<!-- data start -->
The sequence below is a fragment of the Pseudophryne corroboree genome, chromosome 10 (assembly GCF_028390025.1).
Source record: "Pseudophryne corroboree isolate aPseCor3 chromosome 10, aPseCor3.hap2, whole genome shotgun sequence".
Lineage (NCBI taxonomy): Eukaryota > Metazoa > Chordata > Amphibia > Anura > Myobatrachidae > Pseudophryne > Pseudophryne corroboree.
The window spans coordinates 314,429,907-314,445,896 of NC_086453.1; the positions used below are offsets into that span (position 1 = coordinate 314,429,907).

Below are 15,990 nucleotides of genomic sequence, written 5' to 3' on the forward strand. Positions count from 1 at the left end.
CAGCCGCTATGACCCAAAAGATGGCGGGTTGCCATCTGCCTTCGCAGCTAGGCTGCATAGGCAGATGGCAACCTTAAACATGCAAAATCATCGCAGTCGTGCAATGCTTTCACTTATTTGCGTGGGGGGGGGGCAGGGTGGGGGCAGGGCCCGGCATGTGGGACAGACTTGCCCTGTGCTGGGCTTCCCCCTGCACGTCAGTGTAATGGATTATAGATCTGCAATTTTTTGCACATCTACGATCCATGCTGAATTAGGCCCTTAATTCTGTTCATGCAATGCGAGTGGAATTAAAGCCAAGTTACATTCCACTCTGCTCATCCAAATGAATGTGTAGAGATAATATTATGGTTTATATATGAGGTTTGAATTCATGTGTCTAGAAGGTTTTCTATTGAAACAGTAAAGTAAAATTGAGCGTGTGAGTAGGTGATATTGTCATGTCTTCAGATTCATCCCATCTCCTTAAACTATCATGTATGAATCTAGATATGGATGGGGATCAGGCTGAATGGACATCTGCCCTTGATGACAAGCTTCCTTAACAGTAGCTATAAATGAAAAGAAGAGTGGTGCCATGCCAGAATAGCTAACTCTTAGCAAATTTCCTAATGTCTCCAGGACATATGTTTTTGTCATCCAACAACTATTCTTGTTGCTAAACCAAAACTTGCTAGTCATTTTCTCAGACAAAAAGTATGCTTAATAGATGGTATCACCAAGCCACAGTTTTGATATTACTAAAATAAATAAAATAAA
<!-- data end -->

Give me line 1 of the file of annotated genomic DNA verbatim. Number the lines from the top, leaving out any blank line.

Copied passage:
The sequence below is a fragment of the Pseudophryne corroboree genome, chromosome 10 (assembly GCF_028390025.1).